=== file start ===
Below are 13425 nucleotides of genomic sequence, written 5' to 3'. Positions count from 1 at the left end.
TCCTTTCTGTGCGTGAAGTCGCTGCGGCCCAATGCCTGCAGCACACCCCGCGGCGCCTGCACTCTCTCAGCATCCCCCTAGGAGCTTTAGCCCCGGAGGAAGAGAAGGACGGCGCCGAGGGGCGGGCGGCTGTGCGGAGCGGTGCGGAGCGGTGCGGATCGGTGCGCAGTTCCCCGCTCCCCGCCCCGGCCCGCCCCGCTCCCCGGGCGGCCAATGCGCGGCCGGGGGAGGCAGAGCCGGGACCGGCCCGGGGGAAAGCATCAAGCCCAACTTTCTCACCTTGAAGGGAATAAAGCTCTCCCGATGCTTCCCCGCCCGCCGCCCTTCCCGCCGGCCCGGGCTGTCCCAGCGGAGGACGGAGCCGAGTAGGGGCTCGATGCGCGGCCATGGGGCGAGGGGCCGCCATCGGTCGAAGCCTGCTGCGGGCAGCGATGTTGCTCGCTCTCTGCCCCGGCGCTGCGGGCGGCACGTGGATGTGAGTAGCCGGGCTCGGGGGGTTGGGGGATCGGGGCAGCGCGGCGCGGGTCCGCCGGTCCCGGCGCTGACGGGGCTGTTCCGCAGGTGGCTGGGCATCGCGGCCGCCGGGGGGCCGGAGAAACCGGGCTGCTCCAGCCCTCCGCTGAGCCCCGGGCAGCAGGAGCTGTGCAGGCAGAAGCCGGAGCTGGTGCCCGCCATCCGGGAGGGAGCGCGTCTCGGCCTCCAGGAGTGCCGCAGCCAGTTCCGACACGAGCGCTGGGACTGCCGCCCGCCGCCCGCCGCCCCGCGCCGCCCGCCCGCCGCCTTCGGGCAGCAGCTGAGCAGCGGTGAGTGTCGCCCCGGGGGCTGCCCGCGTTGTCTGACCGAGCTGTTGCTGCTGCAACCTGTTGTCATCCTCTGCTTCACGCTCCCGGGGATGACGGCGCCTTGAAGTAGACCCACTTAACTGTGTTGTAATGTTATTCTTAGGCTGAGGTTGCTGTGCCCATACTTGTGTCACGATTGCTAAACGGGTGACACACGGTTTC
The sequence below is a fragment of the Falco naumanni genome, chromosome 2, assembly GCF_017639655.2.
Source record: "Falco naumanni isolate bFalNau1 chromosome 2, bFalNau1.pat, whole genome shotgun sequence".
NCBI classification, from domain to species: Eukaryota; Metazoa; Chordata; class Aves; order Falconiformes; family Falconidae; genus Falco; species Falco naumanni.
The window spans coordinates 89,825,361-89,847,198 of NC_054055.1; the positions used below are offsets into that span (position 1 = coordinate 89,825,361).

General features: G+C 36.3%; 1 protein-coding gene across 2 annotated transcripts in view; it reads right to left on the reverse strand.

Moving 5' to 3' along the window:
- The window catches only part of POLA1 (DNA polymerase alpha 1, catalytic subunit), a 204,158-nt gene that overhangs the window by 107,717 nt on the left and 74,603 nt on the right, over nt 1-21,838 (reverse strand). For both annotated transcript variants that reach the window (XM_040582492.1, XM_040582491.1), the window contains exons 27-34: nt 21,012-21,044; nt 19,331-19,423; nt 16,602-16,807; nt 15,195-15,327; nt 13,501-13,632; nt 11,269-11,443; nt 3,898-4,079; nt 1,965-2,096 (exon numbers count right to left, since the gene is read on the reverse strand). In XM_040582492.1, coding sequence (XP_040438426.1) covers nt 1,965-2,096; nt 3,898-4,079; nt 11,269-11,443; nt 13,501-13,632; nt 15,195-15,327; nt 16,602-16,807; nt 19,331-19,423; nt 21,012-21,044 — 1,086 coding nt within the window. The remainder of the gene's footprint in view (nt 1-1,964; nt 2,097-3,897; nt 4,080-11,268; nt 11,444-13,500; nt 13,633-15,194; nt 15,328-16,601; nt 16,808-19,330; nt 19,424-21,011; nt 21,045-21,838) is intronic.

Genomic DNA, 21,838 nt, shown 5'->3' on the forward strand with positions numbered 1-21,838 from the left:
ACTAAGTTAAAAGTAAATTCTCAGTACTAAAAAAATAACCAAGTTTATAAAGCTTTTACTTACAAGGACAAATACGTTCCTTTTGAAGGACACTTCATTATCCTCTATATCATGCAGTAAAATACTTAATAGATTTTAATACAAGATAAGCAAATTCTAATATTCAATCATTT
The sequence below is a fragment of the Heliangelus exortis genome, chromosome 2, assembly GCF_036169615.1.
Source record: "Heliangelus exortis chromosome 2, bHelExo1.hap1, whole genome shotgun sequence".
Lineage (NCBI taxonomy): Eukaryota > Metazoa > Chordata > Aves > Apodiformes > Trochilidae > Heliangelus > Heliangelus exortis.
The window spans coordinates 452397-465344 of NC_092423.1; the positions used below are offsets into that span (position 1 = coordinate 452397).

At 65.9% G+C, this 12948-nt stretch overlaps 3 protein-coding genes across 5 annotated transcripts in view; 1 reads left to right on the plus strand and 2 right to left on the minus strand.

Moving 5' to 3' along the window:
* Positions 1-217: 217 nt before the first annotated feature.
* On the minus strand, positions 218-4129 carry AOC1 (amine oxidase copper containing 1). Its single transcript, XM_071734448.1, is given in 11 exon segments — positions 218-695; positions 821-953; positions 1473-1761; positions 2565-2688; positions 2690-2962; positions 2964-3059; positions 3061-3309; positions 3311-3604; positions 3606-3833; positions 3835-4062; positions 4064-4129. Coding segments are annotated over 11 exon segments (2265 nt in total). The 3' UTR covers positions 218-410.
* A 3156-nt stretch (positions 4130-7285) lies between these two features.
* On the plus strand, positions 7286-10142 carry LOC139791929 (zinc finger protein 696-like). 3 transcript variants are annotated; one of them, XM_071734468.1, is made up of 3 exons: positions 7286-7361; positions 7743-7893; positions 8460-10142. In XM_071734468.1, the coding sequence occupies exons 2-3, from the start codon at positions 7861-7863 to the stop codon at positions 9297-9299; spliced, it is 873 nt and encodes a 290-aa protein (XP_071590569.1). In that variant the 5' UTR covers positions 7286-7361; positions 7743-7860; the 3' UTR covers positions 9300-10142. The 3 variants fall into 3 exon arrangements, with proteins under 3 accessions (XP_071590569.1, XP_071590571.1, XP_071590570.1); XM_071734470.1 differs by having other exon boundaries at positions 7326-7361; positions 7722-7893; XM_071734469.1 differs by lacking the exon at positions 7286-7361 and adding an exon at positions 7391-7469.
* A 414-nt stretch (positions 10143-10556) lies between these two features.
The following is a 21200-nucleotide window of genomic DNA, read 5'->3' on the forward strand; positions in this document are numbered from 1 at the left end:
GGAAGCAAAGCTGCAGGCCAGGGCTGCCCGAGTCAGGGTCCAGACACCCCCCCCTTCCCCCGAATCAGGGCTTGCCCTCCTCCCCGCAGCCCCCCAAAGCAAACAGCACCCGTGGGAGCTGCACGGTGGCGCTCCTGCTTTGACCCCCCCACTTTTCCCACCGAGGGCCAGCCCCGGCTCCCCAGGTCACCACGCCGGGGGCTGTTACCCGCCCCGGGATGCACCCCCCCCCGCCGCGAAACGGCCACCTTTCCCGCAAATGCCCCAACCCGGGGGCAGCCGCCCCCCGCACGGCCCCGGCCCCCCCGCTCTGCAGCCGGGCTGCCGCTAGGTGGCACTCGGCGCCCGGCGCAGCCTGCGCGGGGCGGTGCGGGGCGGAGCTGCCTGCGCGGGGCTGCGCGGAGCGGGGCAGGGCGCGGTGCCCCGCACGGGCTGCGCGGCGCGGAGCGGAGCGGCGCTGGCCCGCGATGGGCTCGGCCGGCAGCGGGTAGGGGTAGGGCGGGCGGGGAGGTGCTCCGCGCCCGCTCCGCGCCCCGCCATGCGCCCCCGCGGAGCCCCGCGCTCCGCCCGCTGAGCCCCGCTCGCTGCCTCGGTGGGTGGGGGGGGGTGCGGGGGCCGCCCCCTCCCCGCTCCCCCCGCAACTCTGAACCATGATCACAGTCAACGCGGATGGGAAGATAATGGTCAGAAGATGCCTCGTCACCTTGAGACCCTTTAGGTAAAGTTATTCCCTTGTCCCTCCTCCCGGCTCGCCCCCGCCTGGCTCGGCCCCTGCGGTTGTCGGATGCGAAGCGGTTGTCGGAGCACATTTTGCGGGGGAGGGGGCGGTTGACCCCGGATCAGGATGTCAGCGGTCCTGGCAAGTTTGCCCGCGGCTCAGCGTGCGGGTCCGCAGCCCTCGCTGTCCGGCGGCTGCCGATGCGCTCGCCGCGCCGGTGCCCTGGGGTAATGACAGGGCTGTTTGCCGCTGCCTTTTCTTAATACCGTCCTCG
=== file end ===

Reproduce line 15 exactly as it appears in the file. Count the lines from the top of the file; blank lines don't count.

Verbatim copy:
The window spans coordinates 452397-465344 of NC_092423.1; the positions used below are offsets into that span (position 1 = coordinate 452397).